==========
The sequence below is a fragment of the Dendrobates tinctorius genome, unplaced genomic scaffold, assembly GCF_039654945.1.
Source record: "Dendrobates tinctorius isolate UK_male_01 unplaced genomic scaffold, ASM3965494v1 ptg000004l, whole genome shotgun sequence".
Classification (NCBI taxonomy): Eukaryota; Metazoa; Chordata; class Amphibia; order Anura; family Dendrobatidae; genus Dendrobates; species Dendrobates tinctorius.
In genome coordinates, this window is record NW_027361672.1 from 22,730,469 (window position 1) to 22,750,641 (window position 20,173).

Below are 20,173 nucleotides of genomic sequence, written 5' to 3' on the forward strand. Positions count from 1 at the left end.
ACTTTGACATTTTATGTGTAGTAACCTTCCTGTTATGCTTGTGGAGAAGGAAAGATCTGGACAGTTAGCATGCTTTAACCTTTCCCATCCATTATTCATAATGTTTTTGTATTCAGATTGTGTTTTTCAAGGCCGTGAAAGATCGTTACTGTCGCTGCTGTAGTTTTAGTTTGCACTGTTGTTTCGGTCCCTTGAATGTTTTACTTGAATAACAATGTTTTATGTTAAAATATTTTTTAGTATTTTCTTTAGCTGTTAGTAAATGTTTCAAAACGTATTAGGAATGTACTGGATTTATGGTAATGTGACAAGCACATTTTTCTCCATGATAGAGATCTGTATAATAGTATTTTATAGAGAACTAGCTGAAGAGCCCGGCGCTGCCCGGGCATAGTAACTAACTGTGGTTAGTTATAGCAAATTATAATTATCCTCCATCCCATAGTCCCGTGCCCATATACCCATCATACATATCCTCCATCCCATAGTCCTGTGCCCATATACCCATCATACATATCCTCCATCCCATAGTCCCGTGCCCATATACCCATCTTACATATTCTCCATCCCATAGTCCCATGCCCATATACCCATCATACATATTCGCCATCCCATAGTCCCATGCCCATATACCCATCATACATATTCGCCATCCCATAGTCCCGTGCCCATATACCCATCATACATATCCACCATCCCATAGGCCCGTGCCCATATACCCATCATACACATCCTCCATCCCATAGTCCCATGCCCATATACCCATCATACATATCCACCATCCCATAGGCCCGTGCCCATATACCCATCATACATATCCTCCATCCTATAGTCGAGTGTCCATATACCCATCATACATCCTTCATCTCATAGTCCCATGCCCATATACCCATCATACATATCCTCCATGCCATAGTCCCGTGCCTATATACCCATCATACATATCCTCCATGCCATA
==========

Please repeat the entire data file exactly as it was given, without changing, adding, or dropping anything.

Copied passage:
The sequence below is a fragment of the Dendrobates tinctorius genome, unplaced genomic scaffold, assembly GCF_039654945.1.
Source record: "Dendrobates tinctorius isolate UK_male_01 unplaced genomic scaffold, ASM3965494v1 ptg000004l, whole genome shotgun sequence".
Classification (NCBI taxonomy): Eukaryota; Metazoa; Chordata; class Amphibia; order Anura; family Dendrobatidae; genus Dendrobates; species Dendrobates tinctorius.
In genome coordinates, this window is record NW_027361672.1 from 22,730,469 (window position 1) to 22,750,641 (window position 20,173).

Below are 20,173 nucleotides of genomic sequence, written 5' to 3' on the forward strand. Positions count from 1 at the left end.
ACTTTGACATTTTATGTGTAGTAACCTTCCTGTTATGCTTGTGGAGAAGGAAAGATCTGGACAGTTAGCATGCTTTAACCTTTCCCATCCATTATTCATAATGTTTTTGTATTCAGATTGTGTTTTTCAAGGCCGTGAAAGATCGTTACTGTCGCTGCTGTAGTTTTAGTTTGCACTGTTGTTTCGGTCCCTTGAATGTTTTACTTGAATAACAATGTTTTATGTTAAAATATTTTTTAGTATTTTCTTTAGCTGTTAGTAAATGTTTCAAAACGTATTAGGAATGTACTGGATTTATGGTAATGTGACAAGCACATTTTTCTCCATGATAGAGATCTGTATAATAGTATTTTATAGAGAACTAGCTGAAGAGCCCGGCGCTGCCCGGGCATAGTAACTAACTGTGGTTAGTTATAGCAAATTATAATTATCCTCCATCCCATAGTCCCGTGCCCATATACCCATCATACATATCCTCCATCCCATAGTCCTGTGCCCATATACCCATCATACATATCCTCCATCCCATAGTCCCGTGCCCATATACCCATCTTACATATTCTCCATCCCATAGTCCCATGCCCATATACCCATCATACATATTCGCCATCCCATAGTCCCATGCCCATATACCCATCATACATATTCGCCATCCCATAGTCCCGTGCCCATATACCCATCATACATATCCACCATCCCATAGGCCCGTGCCCATATACCCATCATACACATCCTCCATCCCATAGTCCCATGCCCATATACCCATCATACATATCCACCATCCCATAGGCCCGTGCCCATATACCCATCATACATATCCTCCATCCTATAGTCGAGTGTCCATATACCCATCATACATCCTTCATCTCATAGTCCCATGCCCATATACCCATCATACATATCCTCCATGCCATAGTCCCGTGCCTATATACCCATCATACATATCCTCCATGCCATA